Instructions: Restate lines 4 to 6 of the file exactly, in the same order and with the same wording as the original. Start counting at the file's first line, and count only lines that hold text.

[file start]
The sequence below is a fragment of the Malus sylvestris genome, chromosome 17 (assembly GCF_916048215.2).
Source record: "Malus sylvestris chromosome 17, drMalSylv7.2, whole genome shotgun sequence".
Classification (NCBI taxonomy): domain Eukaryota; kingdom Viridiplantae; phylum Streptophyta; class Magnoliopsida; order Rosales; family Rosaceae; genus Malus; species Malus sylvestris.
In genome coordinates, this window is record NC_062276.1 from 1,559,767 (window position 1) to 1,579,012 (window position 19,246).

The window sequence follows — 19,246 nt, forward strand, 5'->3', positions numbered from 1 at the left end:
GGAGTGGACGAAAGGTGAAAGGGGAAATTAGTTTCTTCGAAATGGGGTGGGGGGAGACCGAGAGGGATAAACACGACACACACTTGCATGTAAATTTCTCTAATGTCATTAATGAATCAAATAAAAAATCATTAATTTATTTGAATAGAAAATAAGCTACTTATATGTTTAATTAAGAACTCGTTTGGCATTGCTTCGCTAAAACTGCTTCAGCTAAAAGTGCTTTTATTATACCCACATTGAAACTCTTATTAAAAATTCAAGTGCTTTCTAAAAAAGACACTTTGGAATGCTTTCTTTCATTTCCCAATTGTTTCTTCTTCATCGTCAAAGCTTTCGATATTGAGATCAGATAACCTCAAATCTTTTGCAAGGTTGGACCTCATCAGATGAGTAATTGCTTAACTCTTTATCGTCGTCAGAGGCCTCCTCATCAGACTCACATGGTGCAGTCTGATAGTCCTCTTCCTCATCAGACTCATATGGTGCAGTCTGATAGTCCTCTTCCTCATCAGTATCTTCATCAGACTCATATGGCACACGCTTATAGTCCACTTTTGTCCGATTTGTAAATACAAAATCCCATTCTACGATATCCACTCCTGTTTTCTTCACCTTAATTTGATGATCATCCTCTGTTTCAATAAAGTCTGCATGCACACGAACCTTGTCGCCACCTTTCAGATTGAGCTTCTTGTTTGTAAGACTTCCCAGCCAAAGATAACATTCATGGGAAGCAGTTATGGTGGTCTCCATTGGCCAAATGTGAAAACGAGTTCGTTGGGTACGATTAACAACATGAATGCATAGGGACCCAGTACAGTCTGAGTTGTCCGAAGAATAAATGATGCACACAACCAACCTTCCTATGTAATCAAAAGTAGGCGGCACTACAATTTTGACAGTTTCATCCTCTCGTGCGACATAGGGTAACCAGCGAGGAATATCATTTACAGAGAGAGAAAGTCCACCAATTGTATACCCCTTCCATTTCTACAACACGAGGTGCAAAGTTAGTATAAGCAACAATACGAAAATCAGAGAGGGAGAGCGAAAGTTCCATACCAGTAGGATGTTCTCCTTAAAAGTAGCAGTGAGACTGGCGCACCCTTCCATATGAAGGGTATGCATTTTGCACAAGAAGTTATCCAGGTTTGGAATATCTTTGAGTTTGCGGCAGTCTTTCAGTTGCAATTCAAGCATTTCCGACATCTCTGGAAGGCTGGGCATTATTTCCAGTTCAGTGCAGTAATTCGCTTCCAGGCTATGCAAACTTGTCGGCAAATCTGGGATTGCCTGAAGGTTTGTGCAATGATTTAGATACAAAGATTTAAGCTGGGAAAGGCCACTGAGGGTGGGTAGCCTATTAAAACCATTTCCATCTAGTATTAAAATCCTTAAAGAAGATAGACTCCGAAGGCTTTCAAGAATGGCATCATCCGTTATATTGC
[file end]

In genome coordinates, this window is record NC_062276.1 from 1,559,767 (window position 1) to 1,579,012 (window position 19,246).

The window sequence follows — 19,246 nt, forward strand, 5'->3', positions numbered from 1 at the left end:
GGAGTGGACGAAAGGTGAAAGGGGAAATTAGTTTCTTCGAAATGGGGTGGGGGGAGACCGAGAGGGATAAACACGACACACACTTGCATGTAAATTTCTCTAATGTCATTAATGAATCAAATAAAAAATCATTAATTTATTTGAATAGAAAATAAGCTACTTATATGTTTAATTAAGAACTCGTTTGGCATTGCTTCGCTAAAACTGCTTCAGCTAAAAGTGCTTTTATTATACCCACATTGAAACTCTTATTAAAAATTCAAGTGCTTTCTAAAAAAGACACTTTGGAATGCTTTCTTTCATTTCCCAATTGTTTCTTCTTCATCGTCAAAGCTTTCGATATTGAGATCAGATAACCTCAAATCTTTTGCAAGGTTGGACCTCATCAGATGAGTAATTGCTTAACTCTTTATCGTCGTCAGAGGCCTCCTCATCAGACTCACATGGTGCAGTCTGATAGTCCTCTTCCTCATCAGACTCATATGGTGCAGTCTGATAGTCCTCTTCCTCATCAGTATCTTCATCAGACTCATATGGCACACGCTTATAGTCCACTTTTGTCCGATTTGTAAATACAAAATCCCATTCTACGATATCCACTCCTGTTTTCTTCACCTTAATTTGATGATCATCCTCTGTTTCAATAAAGTCTGCATGCACACGAACCTTGTCGCCACCTTTCAGATTGAGCTTCTTGTTTGTAAGACTTCCCAGCCAAAGATAACATTCATGGGAAGCAGTTATGGTGGTCTCCATTGGCCAAATGTGAAAACGAGTTCGTTGGGTACGATTAACAACATGAATGCATAGGGACCCAGTACAGTCTGAGTTGTCCGAAGAATAAATGATGCACACAACCAACCTTCCTATGTAATCAAAAGTAGGCGGCACTACAATTTTGACAGTTTCATCCTCTCGTGCGACATAGGGTAACCAGCGAGGAATATCATTTACAGAGAGAGAAAGTCCACCAATTGTATACCCCTTCCATTTCTACAACACGAGGTGCAAAGTTAGTATAAGCAACAATACGAAAATCAGAGAGGGAGAGCGAAAGTTCCATACCAGTAGGATGTTCTCCTTAAAAGTAGCAGTGAGACTGGCGCACCCTTCCATATGAAGGGTATGCATTTTGCACAAGAAGTTATCCAGGTTTGGAATATCTTTGAGTTTGCGGCAGTCTTTCAGTTGCAATTCAAGCATTTCCGACATCTCTGGAAGGCTGGGCATTATTTCCAGTTCAGTGCAGTAATTCGCTTCCAGGCTATGCAAACTTGTCGGCAAATCTGGGATTGCCTGAAGGTTTGTGCAATGATTTAGATACAAAGATTTAAGCTGGGAAAGGCCACTGAGGGTGGGTAGCCTATTAAAACCATTTCCATCTAGTATTAAAATCCTTAAAGAAGATAGACTCCGAAGGCTTTCAAGAATGGCATCATCCGTTATATTGC